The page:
Alfalfa adds to Bermuda grass

Alfalfa adds to Bermuda grass

Bermudagrass is a staple species in many Southeast hayfields. However, unpredictable rainfall patterns and long periods of wet weather can make harvesting this warm-season grass a daunting task.

Balage making is one way to reduce the risk of rain on dry hay. In fact, at the U.S. Forage and Grassland Council’s annual conference last week in Mobile, Alabama, Jennifer Tucker of the University of Georgia said balage would be a game-changer in the Southeast. However, Bermudagrass cannot win this game alone.

“If you ask an economist, it doesn’t make sense to use bermudagrass to produce forage at the quality and tonnage that you’re going to get,” the beef and forage specialist said. “When we grow alfalfa with bermudagrass, things will explode if we put that mixed feed in the balage.”

Tucker explained that planting alfalfa in bermudagrass stands improves the load and lengthens the growing season, thus enhancing overall production. For example, bermuda grass is most productive during the warmer months of the year, but clover grows best in the spring and fall. Combining the two types into one system will improve the growth patterns of both forages.

Alfalfa Bermuda balm can also be of higher quality than pure Bermuda balm. Tucker noted that the high crude protein and digestible nutrients of alfalfa reduces the need for supplements during winter feeding, which also enhances farm profitability.

“This way, we don’t have to buy additional nutrients to meet the animals’ needs. “Alfalfa expands our land use, filling in gaps in forage production,” Tucker said. “And if the clover doesn’t establish well or dies over time, you still have Bermuda grass base.

Red clover considerations

Despite the benefits of alfalfa for bermudagrass, Tucker said some producers prefer alfalfa because it is easier to create and maintain. Although species such as crimson clover and leaf clover are effective in boosting bermudagrass productivity, she said these annual legumes are not a long-term solution for improving hydration.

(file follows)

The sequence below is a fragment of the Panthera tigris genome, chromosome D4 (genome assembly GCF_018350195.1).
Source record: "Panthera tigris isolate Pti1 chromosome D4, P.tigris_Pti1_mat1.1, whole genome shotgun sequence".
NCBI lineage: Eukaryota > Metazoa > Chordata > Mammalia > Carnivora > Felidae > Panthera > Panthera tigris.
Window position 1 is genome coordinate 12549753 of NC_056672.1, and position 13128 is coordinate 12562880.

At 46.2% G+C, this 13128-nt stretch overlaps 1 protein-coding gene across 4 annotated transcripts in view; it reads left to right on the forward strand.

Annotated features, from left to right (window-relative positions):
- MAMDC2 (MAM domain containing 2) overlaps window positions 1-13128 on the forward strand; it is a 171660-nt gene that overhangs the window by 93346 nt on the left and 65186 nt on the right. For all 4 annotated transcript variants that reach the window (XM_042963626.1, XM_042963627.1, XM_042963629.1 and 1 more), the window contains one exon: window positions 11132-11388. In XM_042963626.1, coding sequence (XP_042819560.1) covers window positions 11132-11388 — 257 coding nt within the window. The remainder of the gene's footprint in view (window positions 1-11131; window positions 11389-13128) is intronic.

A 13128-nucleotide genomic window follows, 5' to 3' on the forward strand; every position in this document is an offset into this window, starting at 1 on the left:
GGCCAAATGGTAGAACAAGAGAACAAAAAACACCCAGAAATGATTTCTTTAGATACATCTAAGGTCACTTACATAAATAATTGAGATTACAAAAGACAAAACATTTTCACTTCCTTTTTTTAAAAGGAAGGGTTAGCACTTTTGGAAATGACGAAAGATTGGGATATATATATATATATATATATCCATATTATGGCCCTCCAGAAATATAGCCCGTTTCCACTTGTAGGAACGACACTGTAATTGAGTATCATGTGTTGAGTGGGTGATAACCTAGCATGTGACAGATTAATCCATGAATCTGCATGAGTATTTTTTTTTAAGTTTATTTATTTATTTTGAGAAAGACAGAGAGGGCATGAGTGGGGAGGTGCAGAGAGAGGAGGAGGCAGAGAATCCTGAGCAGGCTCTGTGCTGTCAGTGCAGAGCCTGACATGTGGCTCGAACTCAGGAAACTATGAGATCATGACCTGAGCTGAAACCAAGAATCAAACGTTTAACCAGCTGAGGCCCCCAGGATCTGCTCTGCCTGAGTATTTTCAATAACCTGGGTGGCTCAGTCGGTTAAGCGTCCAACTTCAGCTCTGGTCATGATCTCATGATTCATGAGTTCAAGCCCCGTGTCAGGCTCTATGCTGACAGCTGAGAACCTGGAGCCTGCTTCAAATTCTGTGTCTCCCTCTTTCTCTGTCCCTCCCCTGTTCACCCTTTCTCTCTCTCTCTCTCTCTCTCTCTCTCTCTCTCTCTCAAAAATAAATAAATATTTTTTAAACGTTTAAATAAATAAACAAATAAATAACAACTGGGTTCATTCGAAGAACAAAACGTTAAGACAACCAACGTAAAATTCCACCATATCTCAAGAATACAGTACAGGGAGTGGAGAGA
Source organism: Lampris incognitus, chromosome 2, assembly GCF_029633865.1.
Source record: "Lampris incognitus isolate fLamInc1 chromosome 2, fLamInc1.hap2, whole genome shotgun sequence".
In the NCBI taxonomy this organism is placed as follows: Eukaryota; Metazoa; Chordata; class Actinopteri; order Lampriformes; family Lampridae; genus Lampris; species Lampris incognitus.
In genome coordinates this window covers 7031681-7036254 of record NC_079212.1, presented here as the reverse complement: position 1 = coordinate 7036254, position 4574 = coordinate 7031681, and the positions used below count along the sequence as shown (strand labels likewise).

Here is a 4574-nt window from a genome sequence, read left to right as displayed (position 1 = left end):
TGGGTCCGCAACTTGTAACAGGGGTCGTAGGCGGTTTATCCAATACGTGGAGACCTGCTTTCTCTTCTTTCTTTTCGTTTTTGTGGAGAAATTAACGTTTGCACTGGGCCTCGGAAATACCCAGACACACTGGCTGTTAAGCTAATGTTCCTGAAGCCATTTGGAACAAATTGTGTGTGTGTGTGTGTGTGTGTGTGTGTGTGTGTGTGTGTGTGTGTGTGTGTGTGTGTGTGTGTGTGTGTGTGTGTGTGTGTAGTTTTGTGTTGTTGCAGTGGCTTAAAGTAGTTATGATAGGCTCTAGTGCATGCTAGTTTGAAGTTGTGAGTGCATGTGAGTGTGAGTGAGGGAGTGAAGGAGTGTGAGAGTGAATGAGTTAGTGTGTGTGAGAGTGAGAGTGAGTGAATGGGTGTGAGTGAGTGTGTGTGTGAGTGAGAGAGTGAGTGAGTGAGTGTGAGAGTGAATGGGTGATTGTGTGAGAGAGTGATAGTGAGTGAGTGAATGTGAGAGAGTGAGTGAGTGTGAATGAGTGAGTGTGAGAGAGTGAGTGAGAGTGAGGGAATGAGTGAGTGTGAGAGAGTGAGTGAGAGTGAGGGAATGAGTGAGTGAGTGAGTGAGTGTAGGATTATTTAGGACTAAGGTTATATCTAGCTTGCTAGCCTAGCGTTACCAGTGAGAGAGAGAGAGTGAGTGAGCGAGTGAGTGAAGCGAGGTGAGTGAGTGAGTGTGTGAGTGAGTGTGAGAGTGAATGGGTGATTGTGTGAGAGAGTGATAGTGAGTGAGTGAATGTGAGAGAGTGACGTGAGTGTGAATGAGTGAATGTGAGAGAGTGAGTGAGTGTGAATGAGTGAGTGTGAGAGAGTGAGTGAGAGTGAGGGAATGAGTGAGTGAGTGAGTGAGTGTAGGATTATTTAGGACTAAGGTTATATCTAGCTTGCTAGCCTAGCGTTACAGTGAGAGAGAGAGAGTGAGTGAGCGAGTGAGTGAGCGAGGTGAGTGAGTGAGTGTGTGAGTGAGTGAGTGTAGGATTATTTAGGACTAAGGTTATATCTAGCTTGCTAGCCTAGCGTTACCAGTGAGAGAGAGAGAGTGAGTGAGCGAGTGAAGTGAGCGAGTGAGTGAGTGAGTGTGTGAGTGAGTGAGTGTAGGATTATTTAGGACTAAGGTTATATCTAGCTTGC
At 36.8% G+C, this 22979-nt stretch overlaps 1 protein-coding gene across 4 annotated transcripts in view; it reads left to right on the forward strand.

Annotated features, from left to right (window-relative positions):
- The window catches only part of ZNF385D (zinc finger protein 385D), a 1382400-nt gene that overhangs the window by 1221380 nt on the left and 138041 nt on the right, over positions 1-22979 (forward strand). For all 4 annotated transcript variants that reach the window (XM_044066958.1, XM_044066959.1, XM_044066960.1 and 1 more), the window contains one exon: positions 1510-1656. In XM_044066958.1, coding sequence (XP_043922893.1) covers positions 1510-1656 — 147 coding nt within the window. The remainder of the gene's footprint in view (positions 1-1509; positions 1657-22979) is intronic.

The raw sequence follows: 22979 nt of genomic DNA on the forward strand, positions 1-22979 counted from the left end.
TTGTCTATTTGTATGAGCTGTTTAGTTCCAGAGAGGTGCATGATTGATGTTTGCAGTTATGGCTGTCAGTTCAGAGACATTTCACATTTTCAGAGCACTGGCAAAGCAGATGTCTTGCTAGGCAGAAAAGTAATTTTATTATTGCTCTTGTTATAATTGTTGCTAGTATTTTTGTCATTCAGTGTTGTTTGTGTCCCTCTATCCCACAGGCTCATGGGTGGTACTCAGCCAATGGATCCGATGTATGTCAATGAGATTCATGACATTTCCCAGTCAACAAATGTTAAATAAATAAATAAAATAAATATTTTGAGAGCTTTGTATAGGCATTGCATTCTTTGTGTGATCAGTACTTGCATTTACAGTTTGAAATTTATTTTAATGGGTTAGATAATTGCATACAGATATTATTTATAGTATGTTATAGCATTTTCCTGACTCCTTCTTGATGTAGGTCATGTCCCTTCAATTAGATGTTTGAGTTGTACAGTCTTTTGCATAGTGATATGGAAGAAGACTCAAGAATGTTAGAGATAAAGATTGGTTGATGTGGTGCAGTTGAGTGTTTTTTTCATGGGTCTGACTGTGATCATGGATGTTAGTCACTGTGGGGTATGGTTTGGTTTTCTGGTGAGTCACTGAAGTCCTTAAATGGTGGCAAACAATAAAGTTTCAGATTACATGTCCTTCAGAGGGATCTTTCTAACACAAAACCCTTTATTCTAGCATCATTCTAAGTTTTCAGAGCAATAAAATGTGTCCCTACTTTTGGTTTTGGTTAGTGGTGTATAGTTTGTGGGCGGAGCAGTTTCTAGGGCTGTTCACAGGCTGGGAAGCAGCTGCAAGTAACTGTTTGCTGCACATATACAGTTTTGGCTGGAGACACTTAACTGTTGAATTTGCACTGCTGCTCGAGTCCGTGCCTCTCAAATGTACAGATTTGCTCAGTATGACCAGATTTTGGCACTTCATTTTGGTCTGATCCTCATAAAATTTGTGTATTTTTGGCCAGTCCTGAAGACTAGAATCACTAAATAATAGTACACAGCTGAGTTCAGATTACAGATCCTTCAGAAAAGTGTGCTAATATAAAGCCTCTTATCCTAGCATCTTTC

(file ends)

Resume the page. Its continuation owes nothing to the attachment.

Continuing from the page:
On the other hand, red clover can have similar benefits to alfalfa found in Bermudagrass. Tucker conducted a study comparing the two legume options and found that both blends had similar yields and quality over the life of the stand. She noted that red clover can sometimes become a competitor to bermudagrass and can shade it out over time. However, it has proven to be a viable option for balage production.

Increasing yields of alfalfa or red clover would result in increased yields annually, which may not be attractive or possible for some farmers. In this case, Tucker recommended implementing a dual-use approach to managing mixed stands by harvesting forage in the spring and grazing forage in the fall.

Tucker noted that alfalfa will be the dominant species in spring grass production, and she suggested grazing livestock on ryegrass pastures or feeding grasses from the previous year during this time. Then, after allowing the forages to rest until late summer, there should be enough biomass to begin grazing in mixed stands by September.

“Legume integration will pay dividends for producers,” Tucker concluded. “Baleage is something we need to embrace as we continue to see different weather patterns that make each year less predictable than the previous year.”

    (tags for translation) Flash Feed adds clover to Amber Friedrichsen's Bermuda grass

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